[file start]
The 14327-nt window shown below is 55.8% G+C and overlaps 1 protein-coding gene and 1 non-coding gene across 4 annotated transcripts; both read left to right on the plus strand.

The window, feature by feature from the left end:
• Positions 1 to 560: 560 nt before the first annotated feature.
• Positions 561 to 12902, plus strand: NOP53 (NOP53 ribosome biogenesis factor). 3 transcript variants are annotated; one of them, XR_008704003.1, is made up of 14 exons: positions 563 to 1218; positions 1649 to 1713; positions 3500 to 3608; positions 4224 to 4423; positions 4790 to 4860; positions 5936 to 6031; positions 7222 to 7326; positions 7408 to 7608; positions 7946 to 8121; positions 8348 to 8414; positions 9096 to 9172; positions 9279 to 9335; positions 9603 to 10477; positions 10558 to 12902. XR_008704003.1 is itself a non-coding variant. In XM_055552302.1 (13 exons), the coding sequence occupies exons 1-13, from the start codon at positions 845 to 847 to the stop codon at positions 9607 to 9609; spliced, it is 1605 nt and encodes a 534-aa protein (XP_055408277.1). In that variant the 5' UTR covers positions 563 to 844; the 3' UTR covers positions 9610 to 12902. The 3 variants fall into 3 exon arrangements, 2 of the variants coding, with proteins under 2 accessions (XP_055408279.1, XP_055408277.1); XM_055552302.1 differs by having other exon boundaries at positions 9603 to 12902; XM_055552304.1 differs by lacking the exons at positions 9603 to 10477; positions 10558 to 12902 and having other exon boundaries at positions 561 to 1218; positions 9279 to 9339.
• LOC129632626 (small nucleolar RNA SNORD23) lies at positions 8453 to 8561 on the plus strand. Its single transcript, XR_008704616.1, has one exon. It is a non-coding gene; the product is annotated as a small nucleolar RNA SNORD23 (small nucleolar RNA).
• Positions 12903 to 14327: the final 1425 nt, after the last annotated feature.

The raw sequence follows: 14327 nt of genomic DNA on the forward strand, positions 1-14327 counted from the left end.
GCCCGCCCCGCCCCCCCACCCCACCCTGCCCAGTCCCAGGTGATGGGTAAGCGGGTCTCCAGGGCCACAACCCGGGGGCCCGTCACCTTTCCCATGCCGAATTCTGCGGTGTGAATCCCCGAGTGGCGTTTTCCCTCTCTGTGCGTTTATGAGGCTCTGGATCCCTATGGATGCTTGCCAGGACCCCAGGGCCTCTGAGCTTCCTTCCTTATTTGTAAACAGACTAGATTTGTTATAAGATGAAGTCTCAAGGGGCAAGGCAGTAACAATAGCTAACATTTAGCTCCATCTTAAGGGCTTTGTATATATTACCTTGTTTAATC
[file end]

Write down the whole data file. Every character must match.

The 14327-nt window shown below is 55.8% G+C and overlaps 1 protein-coding gene and 1 non-coding gene across 4 annotated transcripts; both read left to right on the plus strand.

The window, feature by feature from the left end:
• Positions 1 to 560: 560 nt before the first annotated feature.
• Positions 561 to 12902, plus strand: NOP53 (NOP53 ribosome biogenesis factor). 3 transcript variants are annotated; one of them, XR_008704003.1, is made up of 14 exons: positions 563 to 1218; positions 1649 to 1713; positions 3500 to 3608; positions 4224 to 4423; positions 4790 to 4860; positions 5936 to 6031; positions 7222 to 7326; positions 7408 to 7608; positions 7946 to 8121; positions 8348 to 8414; positions 9096 to 9172; positions 9279 to 9335; positions 9603 to 10477; positions 10558 to 12902. XR_008704003.1 is itself a non-coding variant. In XM_055552302.1 (13 exons), the coding sequence occupies exons 1-13, from the start codon at positions 845 to 847 to the stop codon at positions 9607 to 9609; spliced, it is 1605 nt and encodes a 534-aa protein (XP_055408277.1). In that variant the 5' UTR covers positions 563 to 844; the 3' UTR covers positions 9610 to 12902. The 3 variants fall into 3 exon arrangements, 2 of the variants coding, with proteins under 2 accessions (XP_055408279.1, XP_055408277.1); XM_055552302.1 differs by having other exon boundaries at positions 9603 to 12902; XM_055552304.1 differs by lacking the exons at positions 9603 to 10477; positions 10558 to 12902 and having other exon boundaries at positions 561 to 1218; positions 9279 to 9339.
• LOC129632626 (small nucleolar RNA SNORD23) lies at positions 8453 to 8561 on the plus strand. Its single transcript, XR_008704616.1, has one exon. It is a non-coding gene; the product is annotated as a small nucleolar RNA SNORD23 (small nucleolar RNA).
• Positions 12903 to 14327: the final 1425 nt, after the last annotated feature.

The raw sequence follows: 14327 nt of genomic DNA on the forward strand, positions 1-14327 counted from the left end.
GCCCGCCCCGCCCCCCCACCCCACCCTGCCCAGTCCCAGGTGATGGGTAAGCGGGTCTCCAGGGCCACAACCCGGGGGCCCGTCACCTTTCCCATGCCGAATTCTGCGGTGTGAATCCCCGAGTGGCGTTTTCCCTCTCTGTGCGTTTATGAGGCTCTGGATCCCTATGGATGCTTGCCAGGACCCCAGGGCCTCTGAGCTTCCTTCCTTATTTGTAAACAGACTAGATTTGTTATAAGATGAAGTCTCAAGGGGCAAGGCAGTAACAATAGCTAACATTTAGCTCCATCTTAAGGGCTTTGTATATATTACCTTGTTTAATC